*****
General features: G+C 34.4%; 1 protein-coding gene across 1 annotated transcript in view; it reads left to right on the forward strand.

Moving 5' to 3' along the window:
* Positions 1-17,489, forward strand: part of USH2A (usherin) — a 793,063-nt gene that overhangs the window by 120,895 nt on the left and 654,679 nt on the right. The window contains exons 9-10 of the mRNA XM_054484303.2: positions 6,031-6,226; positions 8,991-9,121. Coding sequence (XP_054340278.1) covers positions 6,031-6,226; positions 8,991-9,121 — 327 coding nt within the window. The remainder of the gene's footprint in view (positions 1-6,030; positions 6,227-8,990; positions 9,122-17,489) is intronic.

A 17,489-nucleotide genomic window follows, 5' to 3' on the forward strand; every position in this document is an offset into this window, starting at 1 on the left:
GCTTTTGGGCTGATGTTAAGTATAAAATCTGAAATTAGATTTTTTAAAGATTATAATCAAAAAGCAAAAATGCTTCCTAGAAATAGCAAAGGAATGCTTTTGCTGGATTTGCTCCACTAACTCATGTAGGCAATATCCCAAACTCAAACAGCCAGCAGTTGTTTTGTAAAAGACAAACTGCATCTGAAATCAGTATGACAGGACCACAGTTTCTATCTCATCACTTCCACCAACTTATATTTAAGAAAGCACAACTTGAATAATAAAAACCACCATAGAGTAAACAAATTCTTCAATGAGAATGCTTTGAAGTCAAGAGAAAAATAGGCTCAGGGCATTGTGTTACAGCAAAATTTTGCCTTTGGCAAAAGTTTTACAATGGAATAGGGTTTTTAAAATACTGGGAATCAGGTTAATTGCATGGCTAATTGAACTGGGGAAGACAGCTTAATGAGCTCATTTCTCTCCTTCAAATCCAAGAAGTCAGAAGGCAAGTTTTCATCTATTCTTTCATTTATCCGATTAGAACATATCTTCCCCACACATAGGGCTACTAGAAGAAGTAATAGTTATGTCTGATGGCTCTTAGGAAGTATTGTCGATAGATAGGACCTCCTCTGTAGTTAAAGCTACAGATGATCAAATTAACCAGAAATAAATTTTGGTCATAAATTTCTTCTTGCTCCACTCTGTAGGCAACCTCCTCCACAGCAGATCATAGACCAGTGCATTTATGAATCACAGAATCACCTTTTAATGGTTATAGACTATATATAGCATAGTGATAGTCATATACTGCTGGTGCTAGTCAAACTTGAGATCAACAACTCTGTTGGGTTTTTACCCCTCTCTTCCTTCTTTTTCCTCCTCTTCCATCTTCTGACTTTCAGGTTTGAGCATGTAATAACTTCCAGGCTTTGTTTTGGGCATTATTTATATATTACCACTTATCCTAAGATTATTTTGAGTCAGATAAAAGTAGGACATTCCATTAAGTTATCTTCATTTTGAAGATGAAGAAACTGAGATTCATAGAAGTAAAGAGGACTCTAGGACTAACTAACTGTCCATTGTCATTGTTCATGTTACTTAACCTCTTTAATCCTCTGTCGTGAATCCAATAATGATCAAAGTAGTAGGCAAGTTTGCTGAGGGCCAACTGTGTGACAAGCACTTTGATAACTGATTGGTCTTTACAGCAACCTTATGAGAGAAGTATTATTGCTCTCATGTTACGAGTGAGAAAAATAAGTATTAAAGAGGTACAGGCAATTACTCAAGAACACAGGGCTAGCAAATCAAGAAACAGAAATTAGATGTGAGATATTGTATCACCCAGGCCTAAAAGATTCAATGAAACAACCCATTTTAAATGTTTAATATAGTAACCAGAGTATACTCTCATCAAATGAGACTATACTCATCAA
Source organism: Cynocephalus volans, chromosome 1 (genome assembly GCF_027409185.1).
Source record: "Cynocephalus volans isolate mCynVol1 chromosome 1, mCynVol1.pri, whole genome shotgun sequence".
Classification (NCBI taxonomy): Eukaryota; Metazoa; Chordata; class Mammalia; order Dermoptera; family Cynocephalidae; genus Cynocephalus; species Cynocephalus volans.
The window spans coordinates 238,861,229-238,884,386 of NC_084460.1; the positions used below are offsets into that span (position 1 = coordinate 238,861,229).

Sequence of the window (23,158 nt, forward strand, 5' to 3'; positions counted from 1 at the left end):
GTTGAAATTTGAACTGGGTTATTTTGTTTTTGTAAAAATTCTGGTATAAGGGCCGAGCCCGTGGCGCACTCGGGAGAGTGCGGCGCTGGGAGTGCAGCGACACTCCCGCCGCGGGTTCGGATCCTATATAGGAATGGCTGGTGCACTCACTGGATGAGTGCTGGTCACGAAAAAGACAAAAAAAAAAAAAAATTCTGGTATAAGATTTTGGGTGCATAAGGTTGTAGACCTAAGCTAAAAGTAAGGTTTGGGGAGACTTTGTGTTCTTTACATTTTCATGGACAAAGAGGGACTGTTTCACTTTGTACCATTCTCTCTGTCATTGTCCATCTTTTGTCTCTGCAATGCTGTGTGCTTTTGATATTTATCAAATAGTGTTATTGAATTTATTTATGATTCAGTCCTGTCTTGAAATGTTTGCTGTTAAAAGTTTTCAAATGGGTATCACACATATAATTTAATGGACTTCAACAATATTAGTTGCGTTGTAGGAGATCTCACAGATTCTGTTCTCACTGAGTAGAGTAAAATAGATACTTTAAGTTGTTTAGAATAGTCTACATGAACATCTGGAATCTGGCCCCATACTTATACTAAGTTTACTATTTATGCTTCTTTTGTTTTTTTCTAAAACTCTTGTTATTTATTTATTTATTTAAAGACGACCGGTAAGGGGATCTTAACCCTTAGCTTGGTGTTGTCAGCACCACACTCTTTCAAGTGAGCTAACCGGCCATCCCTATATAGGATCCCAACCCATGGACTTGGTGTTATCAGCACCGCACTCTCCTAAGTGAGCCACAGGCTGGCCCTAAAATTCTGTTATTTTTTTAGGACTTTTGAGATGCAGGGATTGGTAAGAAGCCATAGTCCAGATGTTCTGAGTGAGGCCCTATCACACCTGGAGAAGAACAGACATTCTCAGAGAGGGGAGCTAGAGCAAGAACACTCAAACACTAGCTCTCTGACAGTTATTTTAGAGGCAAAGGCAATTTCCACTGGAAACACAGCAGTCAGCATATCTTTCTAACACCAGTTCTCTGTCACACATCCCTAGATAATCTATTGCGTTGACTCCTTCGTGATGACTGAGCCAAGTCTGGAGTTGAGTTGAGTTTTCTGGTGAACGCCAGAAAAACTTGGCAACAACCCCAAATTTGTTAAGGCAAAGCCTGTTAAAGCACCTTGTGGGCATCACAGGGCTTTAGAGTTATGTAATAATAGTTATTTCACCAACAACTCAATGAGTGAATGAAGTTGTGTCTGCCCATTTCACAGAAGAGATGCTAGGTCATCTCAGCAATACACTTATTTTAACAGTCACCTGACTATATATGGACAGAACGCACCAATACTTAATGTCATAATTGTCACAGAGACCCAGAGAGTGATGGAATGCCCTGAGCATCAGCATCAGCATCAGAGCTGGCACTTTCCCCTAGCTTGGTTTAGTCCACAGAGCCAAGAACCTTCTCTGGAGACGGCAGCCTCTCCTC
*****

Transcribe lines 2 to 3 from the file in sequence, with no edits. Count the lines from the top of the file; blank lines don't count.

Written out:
Moving 5' to 3' along the window:
* Positions 1-17,489, forward strand: part of USH2A (usherin) — a 793,063-nt gene that overhangs the window by 120,895 nt on the left and 654,679 nt on the right. The window contains exons 9-10 of the mRNA XM_054484303.2: positions 6,031-6,226; positions 8,991-9,121. Coding sequence (XP_054340278.1) covers positions 6,031-6,226; positions 8,991-9,121 — 327 coding nt within the window. The remainder of the gene's footprint in view (positions 1-6,030; positions 6,227-8,990; positions 9,122-17,489) is intronic.